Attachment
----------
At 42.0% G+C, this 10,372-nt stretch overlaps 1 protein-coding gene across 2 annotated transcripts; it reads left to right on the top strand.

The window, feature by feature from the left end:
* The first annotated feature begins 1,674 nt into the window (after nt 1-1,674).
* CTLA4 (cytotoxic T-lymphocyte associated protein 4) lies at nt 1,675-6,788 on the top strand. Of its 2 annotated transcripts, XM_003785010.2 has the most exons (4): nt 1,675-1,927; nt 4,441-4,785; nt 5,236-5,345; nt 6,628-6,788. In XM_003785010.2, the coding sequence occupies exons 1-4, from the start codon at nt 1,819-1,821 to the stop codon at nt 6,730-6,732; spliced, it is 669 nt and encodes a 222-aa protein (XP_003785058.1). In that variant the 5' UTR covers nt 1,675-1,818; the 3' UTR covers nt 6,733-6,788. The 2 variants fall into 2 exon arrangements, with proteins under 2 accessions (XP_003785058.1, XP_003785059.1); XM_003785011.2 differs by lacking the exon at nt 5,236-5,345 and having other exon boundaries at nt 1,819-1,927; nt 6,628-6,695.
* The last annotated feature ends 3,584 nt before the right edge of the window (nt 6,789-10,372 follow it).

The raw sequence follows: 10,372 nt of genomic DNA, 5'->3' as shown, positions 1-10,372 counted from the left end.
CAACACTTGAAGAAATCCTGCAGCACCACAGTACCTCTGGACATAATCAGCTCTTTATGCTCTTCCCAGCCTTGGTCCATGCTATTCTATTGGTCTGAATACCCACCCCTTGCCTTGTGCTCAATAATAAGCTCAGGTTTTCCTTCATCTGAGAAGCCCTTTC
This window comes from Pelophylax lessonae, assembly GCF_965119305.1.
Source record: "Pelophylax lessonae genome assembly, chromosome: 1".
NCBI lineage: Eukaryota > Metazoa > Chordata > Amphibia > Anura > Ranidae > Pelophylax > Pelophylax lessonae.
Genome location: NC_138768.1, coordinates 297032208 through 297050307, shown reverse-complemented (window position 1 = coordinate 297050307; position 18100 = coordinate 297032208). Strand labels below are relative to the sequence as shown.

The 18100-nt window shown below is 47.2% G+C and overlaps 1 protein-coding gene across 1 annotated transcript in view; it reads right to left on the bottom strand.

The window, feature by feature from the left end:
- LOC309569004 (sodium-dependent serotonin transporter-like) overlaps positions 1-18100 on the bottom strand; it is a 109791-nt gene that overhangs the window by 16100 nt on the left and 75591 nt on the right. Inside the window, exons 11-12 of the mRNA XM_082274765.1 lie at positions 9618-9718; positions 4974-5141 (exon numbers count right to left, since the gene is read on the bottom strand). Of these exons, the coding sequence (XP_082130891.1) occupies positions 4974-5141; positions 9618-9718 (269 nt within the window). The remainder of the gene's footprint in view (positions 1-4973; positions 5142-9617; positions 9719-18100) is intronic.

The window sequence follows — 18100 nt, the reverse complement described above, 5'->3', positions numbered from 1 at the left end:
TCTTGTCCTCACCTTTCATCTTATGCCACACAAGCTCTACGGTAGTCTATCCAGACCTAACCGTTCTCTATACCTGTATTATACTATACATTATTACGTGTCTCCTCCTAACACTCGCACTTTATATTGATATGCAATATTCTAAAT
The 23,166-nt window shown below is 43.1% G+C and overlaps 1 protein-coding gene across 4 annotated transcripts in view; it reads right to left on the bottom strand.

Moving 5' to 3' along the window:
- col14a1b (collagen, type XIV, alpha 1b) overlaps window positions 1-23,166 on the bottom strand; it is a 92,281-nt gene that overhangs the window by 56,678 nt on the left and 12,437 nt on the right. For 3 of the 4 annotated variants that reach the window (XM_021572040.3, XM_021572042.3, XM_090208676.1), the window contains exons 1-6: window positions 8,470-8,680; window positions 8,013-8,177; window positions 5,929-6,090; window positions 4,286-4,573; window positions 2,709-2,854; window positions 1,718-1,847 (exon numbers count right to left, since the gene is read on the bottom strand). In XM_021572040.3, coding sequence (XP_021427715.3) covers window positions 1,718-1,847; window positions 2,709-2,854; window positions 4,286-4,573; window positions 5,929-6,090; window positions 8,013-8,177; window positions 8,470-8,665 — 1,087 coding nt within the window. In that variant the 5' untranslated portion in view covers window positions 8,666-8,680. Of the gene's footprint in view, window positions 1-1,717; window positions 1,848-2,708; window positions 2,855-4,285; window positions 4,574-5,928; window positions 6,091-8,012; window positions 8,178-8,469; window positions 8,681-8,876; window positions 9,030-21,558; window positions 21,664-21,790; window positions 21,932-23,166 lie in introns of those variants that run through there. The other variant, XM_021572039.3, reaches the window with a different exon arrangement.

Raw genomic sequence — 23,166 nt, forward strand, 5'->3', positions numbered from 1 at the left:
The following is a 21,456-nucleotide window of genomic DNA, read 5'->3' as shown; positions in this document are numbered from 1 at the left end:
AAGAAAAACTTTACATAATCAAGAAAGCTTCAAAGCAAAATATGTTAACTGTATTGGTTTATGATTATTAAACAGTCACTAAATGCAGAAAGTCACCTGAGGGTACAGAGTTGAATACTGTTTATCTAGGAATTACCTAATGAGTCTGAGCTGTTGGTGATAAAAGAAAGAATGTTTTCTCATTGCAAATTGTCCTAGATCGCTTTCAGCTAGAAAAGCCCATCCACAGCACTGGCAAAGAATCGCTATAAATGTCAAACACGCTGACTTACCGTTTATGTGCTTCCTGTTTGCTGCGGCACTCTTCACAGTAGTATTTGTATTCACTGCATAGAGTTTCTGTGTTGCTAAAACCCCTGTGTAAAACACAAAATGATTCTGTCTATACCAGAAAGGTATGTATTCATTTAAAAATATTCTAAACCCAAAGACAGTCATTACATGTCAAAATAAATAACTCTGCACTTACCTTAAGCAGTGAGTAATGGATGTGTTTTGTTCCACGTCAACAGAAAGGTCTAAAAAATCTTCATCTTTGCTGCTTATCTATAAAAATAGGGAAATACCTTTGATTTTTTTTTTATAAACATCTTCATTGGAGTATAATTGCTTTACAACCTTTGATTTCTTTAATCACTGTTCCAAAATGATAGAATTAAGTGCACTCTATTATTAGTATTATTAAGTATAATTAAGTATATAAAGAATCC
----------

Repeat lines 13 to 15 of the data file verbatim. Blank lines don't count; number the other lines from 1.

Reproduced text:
The window, feature by feature from the left end:
- LOC309569004 (sodium-dependent serotonin transporter-like) overlaps positions 1-18100 on the bottom strand; it is a 109791-nt gene that overhangs the window by 16100 nt on the left and 75591 nt on the right. Inside the window, exons 11-12 of the mRNA XM_082274765.1 lie at positions 9618-9718; positions 4974-5141 (exon numbers count right to left, since the gene is read on the bottom strand). Of these exons, the coding sequence (XP_082130891.1) occupies positions 4974-5141; positions 9618-9718 (269 nt within the window). The remainder of the gene's footprint in view (positions 1-4973; positions 5142-9617; positions 9719-18100) is intronic.

The window sequence follows — 18100 nt, the reverse complement described above, 5'->3', positions numbered from 1 at the left end: